Getting into hot water

Thermal spas in New Zealand are more than just a relaxing warm bath - they are also a cultural
and therapeutic experience that includes soaking in steaming mineral waters or wallowing in
warm mud in natural outdoor surroundings.

There’s nothing more soothing in winter than a relaxing massage, followed by a soak in warm,
geothermal spring water. And New Zealand’s location on the ‘Pacific Rim of Fire’ means there
are thermal springs and hot pools dotted all over the country. Here are some of the best places
to go.


The hot springs and bubbling pools of sulphurous mud in Rotorua are legendary, making it the
country’s most famous spa destination. The city’s Polynesian Spa is built on natural hot springs
that have been frequented by locals since the early 19th century. There are 26 pools and an
international day spa offering unique local therapies.

Nearby Hell’s Gate, which is situated in the middle of a geothermal park, also offers special
mud baths and mineral hot pools with therapeutic and relaxing properties. Rotorua also has a
number of natural hot springs where bathers can sit in pools surrounded by native forest - these
are completely undeveloped and sometimes tricky to find, however, we can let you in on the

The Coromandel

Whitianga, on the Coromandel Peninsula, has New Zealand’s newest thermal pools. The
Lost Spring is a series of intimate pools in a semi-tropical forest setting where guests can sip
cocktails as they lie back listening to native birds or indulge themselves in the day spa.

Further along the peninsula is the famed Hot Water Beach, where hot thermal spring water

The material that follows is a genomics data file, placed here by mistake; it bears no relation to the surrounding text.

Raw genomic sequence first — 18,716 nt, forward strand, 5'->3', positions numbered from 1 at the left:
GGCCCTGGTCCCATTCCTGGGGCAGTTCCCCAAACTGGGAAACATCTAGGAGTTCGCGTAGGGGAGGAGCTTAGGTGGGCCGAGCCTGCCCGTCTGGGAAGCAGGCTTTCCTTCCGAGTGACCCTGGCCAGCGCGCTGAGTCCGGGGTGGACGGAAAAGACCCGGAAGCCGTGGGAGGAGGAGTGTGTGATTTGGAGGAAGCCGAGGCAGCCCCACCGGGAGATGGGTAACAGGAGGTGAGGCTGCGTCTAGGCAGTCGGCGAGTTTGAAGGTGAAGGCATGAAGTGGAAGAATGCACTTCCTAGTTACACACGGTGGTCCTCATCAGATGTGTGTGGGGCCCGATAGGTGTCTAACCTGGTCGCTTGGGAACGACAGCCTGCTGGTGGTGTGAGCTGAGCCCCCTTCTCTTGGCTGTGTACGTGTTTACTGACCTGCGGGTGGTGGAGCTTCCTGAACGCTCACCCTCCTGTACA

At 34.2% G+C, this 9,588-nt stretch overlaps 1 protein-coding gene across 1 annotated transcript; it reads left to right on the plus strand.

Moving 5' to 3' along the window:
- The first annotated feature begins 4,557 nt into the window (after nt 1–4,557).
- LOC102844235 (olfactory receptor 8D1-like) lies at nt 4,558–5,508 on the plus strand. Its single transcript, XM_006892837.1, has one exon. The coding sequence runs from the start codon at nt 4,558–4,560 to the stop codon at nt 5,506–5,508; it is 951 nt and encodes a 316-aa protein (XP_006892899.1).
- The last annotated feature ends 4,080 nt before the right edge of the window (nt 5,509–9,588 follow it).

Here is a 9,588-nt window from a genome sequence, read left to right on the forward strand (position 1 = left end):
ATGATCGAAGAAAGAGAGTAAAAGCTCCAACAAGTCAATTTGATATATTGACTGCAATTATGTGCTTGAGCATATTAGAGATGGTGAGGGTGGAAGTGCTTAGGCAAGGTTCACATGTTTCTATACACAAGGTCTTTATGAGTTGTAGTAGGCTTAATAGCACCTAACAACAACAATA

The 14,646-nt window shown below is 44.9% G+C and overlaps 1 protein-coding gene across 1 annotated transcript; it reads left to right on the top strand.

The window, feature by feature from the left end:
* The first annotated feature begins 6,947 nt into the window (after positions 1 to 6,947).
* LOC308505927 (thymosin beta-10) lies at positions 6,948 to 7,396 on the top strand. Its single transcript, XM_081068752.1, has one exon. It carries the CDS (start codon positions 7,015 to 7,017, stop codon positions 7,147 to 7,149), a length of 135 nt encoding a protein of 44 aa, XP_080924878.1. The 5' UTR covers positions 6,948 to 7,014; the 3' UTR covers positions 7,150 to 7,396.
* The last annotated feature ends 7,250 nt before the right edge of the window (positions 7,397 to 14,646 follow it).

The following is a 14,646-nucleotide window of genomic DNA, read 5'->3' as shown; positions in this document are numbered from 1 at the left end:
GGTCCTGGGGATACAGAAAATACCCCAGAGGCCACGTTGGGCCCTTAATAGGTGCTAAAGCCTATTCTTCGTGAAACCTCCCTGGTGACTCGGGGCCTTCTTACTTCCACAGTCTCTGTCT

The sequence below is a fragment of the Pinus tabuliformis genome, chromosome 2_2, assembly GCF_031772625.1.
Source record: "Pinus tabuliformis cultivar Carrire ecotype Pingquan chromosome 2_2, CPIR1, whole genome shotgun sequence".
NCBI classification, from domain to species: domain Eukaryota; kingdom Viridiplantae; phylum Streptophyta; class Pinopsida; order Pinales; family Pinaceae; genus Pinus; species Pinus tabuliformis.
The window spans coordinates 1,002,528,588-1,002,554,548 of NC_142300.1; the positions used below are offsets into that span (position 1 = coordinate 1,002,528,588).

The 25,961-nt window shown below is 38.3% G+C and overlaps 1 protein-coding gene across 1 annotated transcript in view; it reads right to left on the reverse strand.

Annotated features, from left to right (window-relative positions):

bubbles up through the sand. Visitors can dig their own holes in the sand, and mix sea and
spring water to achieve the perfect temperature for lounging in. Bring your own spade and visit
within two hours of low tide.

Hanmer SpringsHanmer Springs

The South Island’s most famous geothermal resort is Hanmer Springs, where hot outdoor pools
keep bathers warm even while snow falls around them. There are 12 open-air thermal pools,
three sulphur pools, and six private indoor thermal pools, as well as a sauna/steam room. There
is also a new freshwater, heated swimming pool and a family area with water slides.

The complex has a health and beauty spa that offers a range of treatments, including a
chocolate regenerative facial, traditional hot stone massage, as well as the usual facials,
massages, manicures and pedicures.



Hot Tubs Omarama, in the South Island’s Mackenzie Country, offers a great hot tub experience
- a Kiwi version of Japanese ‘onsen’ bathing. The water is sourced from snow and glacial melt
water coming from a series of glaciers on Mount Huxley in the Barrier Range.

There are six private tubs, and two private “pods”, which also include a sauna - and the views
across to the snow-capped peaks of the Southern Alps are breathtaking.

Onsen hot Pools, QueenstownQueenstown

Queenstown also offers an authentic onsen experience at the Onsen Hot Pools. The Japanese-
style pools are all housed in private cedar-lined bathing rooms that have a wonderfully unique
feature - at the press of a button, the front wall and roof retracts but your privacy is maintained.

It’s the perfect place to relax after a day of adventure activities. At night, with the roof retracted,
bathers can breathe in the mountain air and gaze up at the stars on a clear night.

Franz Josef

Take a steamy dip under a West Coast rainforest canopy at Franz Josef’s Glacier Hot Pools.
The complex includes three warm public pools, and three secluded private pools, and a
dedicated spa facility.

The pools are fed by the waters of the Franz Josef glacier. In Maori the glacier is called Ka
Roimata o Hinehukatere, or the frozen tears of Hinehukatere for her lost love. Fortunately the
water is heated to invitingly warm levels, and the surrounding native bush and birdlife create a
tranquil space to revive after a day of glacier hiking.